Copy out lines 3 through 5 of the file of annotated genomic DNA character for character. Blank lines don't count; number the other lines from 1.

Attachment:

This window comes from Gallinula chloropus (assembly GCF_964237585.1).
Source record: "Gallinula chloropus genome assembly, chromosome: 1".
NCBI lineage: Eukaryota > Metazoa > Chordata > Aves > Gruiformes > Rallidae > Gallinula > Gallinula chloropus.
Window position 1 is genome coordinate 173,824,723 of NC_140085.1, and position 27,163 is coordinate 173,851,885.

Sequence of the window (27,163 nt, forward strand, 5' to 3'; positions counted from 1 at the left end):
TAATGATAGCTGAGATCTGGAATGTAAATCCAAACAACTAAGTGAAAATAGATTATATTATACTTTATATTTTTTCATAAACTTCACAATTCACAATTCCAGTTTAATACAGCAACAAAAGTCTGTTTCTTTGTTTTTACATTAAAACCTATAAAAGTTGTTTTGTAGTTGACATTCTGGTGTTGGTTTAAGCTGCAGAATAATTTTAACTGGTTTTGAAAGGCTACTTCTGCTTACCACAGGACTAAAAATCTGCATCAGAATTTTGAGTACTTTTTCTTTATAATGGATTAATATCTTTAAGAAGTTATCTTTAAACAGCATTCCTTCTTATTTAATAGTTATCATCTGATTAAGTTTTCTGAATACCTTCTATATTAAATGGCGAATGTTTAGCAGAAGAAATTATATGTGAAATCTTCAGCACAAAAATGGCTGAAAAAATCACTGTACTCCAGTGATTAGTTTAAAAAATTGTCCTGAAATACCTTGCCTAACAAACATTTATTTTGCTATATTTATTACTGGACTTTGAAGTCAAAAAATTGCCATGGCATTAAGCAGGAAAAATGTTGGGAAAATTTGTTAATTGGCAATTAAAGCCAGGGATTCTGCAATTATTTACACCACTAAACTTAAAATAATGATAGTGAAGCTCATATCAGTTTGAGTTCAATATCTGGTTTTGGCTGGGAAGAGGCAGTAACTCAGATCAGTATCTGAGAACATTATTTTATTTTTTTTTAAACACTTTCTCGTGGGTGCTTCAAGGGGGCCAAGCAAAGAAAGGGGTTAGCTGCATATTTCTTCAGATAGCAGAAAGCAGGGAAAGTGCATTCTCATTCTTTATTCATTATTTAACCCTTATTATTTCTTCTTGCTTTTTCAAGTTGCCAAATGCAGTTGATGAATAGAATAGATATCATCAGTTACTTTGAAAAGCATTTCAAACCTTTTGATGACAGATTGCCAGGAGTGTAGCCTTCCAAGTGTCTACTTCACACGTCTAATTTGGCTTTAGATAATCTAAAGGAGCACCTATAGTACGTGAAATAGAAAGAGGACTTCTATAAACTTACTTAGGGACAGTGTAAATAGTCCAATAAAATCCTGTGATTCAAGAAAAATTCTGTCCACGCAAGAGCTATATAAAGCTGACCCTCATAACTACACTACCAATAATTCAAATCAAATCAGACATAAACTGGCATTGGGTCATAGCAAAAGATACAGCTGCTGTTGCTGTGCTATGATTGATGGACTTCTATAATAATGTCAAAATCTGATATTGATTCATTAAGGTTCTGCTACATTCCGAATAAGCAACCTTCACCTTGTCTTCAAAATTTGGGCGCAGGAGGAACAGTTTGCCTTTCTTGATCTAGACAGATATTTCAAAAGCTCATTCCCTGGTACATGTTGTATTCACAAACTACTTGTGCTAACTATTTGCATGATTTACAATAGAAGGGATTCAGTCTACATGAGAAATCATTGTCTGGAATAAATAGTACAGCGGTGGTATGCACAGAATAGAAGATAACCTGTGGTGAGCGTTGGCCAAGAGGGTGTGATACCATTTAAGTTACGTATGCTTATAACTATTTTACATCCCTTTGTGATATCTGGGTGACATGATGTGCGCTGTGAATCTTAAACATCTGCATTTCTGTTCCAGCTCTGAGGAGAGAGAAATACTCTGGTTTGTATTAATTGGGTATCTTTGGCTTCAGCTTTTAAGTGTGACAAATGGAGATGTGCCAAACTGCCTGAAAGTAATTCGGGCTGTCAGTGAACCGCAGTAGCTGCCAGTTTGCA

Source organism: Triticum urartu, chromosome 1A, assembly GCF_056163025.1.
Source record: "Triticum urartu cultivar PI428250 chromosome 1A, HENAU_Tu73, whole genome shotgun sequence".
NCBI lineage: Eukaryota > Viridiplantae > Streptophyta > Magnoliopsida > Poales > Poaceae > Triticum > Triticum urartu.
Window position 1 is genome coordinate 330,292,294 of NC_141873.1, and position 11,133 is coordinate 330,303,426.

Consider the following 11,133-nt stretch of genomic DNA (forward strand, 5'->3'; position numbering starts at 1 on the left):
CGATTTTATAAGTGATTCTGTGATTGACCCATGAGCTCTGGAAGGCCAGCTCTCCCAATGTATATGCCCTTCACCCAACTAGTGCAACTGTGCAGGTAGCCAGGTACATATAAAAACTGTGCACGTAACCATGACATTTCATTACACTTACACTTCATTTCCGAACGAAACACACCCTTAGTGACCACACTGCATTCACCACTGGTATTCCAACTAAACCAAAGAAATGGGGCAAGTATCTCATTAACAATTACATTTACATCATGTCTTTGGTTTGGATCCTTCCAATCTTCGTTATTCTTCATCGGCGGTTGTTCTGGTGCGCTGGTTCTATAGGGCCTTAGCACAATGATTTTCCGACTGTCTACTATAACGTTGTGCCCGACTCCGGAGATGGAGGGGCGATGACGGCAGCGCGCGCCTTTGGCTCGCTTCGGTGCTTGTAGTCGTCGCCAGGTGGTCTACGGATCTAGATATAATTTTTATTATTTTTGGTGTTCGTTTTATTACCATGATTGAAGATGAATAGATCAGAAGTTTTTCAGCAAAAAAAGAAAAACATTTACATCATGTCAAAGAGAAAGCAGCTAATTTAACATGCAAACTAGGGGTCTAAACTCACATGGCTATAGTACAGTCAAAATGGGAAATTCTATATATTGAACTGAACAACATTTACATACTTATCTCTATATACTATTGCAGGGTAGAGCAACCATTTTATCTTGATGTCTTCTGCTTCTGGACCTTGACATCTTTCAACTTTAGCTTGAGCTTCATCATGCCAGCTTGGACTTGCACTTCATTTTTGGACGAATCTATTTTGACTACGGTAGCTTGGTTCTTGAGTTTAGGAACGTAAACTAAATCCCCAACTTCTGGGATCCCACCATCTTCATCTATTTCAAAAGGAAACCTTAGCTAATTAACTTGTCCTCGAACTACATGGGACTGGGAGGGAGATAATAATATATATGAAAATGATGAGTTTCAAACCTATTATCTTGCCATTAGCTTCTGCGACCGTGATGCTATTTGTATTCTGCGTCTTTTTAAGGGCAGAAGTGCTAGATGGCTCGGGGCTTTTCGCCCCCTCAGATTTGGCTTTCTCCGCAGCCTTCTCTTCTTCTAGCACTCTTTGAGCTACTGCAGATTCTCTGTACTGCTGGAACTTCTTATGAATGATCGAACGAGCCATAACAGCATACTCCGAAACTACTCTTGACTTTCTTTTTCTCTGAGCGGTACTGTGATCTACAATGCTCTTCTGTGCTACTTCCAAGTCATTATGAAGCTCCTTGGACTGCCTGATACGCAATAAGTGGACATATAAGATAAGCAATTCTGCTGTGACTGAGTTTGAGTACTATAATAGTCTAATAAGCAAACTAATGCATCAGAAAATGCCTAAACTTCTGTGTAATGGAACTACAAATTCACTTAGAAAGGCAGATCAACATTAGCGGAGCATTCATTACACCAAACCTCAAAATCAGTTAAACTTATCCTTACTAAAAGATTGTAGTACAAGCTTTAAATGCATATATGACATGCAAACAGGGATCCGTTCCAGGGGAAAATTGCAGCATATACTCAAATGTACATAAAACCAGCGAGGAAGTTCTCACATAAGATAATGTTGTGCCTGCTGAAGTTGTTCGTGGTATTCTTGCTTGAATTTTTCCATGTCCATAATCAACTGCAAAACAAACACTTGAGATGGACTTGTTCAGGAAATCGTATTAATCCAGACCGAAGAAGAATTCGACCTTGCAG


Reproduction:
NCBI lineage: Eukaryota > Metazoa > Chordata > Aves > Gruiformes > Rallidae > Gallinula > Gallinula chloropus.
Window position 1 is genome coordinate 173,824,723 of NC_140085.1, and position 27,163 is coordinate 173,851,885.

Sequence of the window (27,163 nt, forward strand, 5' to 3'; positions counted from 1 at the left end):